The Evidence Against Rent Control
STEVE INSKEEP, HOST:
How can Americans make housing more affordable? In many places, housing prices are rising much more rapidly than wages. The market is bad enough to revive movements for rent control. For decades, of course, some cities have frozen rents or limited rent increases. Last month, for the first time, an entire state imposed rent control - Oregon. Greg Rosalsky from NPR's Planet Money podcast asked if there are better ways to make housing affordable.
GREG ROSALSKY, BYLINE: Back in 1994, San Francisco renters had a lot to be happy about. The 49ers were about to win a Super Bowl. The Internet was taking off. And a new law, which expanded rent control around the city, told a lot of landlords they could only raise rents to about half the rate of inflation. That was only about 1 percent that year, which was the lowest rent increase most renters had seen in over a decade.
REBECCA DIAMOND: All of the potential good things about rent control you do see going on for that initial set of renters.
ROSALSKY: That's Rebecca Diamond, an economist at Stanford University who studied rent control in San Francisco. She says renters in 1994 did have a reason to believe rent control was awesome.
DIAMOND: But then the problems of rent control start to show up in the longer run.
ROSALSKY: Obviously, landlords were not thrilled with rent control. And at first, they couldn't do much about it. But after a few years...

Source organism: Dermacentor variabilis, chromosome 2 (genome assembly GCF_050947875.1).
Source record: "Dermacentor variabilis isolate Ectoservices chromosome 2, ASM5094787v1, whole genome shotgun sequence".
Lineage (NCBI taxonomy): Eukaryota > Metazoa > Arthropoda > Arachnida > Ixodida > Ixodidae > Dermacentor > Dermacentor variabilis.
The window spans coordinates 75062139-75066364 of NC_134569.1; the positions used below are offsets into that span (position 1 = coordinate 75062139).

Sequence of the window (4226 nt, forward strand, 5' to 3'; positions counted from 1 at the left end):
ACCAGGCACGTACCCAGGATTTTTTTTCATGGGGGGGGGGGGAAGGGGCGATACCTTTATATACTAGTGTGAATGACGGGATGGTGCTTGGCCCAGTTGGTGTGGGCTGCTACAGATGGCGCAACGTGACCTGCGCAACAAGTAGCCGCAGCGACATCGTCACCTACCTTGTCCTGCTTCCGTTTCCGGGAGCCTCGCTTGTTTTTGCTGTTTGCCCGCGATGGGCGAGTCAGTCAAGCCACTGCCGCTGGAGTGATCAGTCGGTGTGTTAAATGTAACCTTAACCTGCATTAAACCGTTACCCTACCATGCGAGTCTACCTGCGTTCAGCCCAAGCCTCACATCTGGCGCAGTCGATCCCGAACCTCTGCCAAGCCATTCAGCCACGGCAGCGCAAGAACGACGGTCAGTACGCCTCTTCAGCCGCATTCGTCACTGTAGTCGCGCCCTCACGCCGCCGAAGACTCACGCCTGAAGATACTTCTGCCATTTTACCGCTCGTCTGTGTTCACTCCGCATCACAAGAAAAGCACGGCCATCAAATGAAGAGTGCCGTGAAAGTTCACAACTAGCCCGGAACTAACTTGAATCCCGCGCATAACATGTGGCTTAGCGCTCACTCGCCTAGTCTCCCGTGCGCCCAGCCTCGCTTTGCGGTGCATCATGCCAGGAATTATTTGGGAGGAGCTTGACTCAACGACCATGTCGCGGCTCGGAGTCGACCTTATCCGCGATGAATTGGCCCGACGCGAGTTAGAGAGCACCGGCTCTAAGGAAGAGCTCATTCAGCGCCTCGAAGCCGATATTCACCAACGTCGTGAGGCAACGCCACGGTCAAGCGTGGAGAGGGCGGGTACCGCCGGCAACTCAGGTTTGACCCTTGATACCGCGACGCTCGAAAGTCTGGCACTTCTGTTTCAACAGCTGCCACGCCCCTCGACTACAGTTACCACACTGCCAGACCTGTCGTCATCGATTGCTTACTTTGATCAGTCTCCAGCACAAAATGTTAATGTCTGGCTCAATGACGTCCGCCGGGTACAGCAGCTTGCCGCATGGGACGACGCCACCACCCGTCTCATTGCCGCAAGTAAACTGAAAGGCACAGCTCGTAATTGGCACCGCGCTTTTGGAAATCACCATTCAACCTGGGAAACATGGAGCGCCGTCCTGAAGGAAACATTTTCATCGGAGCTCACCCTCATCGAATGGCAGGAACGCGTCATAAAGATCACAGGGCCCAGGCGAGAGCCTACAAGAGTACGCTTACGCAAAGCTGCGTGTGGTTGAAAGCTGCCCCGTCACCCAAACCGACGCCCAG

DIAMOND: You see them substituting away from supplying affordable rental housing into other types of real estate where there's no cap on the profits they can make.
ROSALSKY: They got out of the rental business by doing things like selling their properties as condos, or they bulldozed their buildings and built new ones because the law didn't apply to new construction.
DIAMOND: So we find that in the long run, landlords decreased the supply of rent-controlled housing by 25 percent.
ROSALSKY: That's a huge decrease in the number of rentals. And because supply went down while demand continued going up, it meant higher rents for a group of people often forgotten in rent-control debates, future renters.
DIAMOND: So renters overall don't even necessarily benefit from rent control.
ROSALSKY: If you're grandfathered into a rent-controlled unit you plan on staying in forever, rent control is great - for everyone else, not so much. Diamond's study is just one of many that shows that the policy ends up making housing, overall, less affordable, which is why the MIT economist Albert Saiz says...
ALBERT SAIZ: The evidence is very clear that rent control doesn't work the way it's intended to work.
ROSALSKY: Both economists think there are better ways to provide affordable housing. The ultimate solution is building more homes. But there are more things we could do to lower rents.
SAIZ: There are policies that look a bit like rent control but that do not necessarily distort the housing market.
ROSALSKY: The benefit of rent control is it helps renters avoid the financial shocks of big rent increases. Diamond says that means it's basically like an insurance policy.
DIAMOND: The question is, how do we want to fund that type of insurance?
ROSALSKY: Instead of imposing a rigid price control on the value of rentals, Diamond says it'd be better if we funded rent insurance like we fund other insurance programs.
DIAMOND: And, indeed, the government already provides many types of insurance policies.
ROSALSKY: Saiz agrees we should ease the pain of skyrocketing rents through a government-funded insurance program. And he argues we should fund it by taxing the gains on property values.
SAIZ: And that would actually be redistributed to help people who need affordable housing.
ROSALSKY: These economists say this policy could help renters in distress while also avoiding the negative side effects of rent control. And with it, a rising tide of property values could help lift all households.
Greg Rosalsky, NPR News.
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